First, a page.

Oliver Twist by Charles Dickens Chapter 15 Page 12

time, Mr. Fagin was seized with a fit of coughing; upon which Nancy pulled her shawl over her shoulders, and declared it was time to go. Mr. Sikes, finding that he was walking a short part of her way himself, expressed his intention of accompanying her; they went away together, followed, at a little distant, by the dog, who slunk out of a back-yard as soon as his master was out of sight.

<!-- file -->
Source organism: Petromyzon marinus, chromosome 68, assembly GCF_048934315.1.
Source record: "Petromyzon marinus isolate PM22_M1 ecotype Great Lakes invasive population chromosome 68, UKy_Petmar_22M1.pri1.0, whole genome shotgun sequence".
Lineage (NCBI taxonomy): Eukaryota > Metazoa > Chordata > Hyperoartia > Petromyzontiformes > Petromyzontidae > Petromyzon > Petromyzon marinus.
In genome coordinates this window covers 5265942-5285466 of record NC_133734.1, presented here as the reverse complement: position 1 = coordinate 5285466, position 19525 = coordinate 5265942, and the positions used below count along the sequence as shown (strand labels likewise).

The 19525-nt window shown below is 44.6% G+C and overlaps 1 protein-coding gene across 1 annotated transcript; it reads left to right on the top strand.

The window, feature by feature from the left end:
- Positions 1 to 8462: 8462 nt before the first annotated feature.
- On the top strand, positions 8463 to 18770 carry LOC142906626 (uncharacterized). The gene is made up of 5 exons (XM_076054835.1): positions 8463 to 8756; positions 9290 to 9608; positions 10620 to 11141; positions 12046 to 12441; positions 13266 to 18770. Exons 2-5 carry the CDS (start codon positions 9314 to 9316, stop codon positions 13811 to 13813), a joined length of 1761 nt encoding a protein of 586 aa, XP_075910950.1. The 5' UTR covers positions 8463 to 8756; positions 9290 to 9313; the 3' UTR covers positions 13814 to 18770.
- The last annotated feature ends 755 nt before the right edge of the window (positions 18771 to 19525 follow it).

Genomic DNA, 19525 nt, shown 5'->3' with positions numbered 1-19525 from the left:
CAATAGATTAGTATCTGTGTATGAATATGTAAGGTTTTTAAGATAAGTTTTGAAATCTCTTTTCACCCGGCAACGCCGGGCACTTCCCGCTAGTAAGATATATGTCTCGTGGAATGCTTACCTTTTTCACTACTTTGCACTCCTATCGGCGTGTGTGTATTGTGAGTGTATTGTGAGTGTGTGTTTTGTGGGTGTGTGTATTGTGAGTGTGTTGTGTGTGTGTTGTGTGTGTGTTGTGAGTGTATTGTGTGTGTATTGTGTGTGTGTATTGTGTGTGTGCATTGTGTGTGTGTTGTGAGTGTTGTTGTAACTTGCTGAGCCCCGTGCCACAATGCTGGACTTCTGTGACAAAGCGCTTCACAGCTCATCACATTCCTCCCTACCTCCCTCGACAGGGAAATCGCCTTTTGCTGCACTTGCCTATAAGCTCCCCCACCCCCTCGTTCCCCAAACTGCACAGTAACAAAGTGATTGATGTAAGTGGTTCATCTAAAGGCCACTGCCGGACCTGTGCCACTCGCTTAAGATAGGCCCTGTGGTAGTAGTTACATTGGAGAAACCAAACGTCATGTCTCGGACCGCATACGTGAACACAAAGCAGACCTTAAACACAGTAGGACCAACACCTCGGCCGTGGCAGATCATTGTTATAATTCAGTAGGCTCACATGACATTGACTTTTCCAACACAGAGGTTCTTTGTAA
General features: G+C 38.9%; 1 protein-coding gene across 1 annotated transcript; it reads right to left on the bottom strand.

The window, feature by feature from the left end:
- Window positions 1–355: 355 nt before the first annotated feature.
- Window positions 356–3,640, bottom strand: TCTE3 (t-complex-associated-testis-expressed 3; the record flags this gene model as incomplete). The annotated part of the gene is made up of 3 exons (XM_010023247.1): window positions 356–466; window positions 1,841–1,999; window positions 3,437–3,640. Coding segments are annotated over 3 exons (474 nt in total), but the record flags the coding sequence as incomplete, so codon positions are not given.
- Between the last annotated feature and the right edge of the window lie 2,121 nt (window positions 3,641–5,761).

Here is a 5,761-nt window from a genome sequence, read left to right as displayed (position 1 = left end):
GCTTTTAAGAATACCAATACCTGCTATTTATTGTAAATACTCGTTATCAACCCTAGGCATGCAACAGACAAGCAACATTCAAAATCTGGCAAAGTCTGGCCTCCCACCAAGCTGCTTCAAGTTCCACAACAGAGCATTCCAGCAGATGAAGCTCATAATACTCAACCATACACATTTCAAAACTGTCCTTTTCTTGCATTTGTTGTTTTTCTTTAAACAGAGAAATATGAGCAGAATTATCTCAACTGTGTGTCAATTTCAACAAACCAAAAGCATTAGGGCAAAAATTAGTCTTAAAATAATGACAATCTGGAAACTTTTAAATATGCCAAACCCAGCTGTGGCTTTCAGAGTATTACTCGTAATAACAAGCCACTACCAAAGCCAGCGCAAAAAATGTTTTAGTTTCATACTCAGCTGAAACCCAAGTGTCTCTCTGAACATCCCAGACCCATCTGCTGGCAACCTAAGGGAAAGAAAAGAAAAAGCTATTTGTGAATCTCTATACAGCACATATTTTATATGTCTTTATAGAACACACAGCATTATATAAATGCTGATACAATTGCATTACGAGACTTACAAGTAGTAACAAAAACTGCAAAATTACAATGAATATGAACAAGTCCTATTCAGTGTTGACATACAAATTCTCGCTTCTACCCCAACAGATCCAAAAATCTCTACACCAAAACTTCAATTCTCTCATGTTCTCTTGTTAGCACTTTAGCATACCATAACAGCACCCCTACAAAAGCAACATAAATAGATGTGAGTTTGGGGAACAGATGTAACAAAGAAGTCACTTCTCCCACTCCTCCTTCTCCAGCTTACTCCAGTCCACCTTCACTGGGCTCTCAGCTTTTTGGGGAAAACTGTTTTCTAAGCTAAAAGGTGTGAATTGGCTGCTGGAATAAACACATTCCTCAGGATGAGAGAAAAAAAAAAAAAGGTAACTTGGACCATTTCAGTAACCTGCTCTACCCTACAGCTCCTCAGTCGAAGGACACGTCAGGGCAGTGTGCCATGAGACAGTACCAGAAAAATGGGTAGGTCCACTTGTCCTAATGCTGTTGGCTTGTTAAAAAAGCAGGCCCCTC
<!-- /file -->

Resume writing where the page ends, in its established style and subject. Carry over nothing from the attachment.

The Jew thrust his head out of the room door when Sikes had left it; looked after him as he walked up the dark passage; shook his clenched fist; muttered a deep curse; and then, with a horrible grin, reseated himself at the table; where he was soon deeply absorbed in the interesting pages of the Hue-and-Cry.

Meanwhile, Oliver Twist, little dreaming that he was within so very short a distance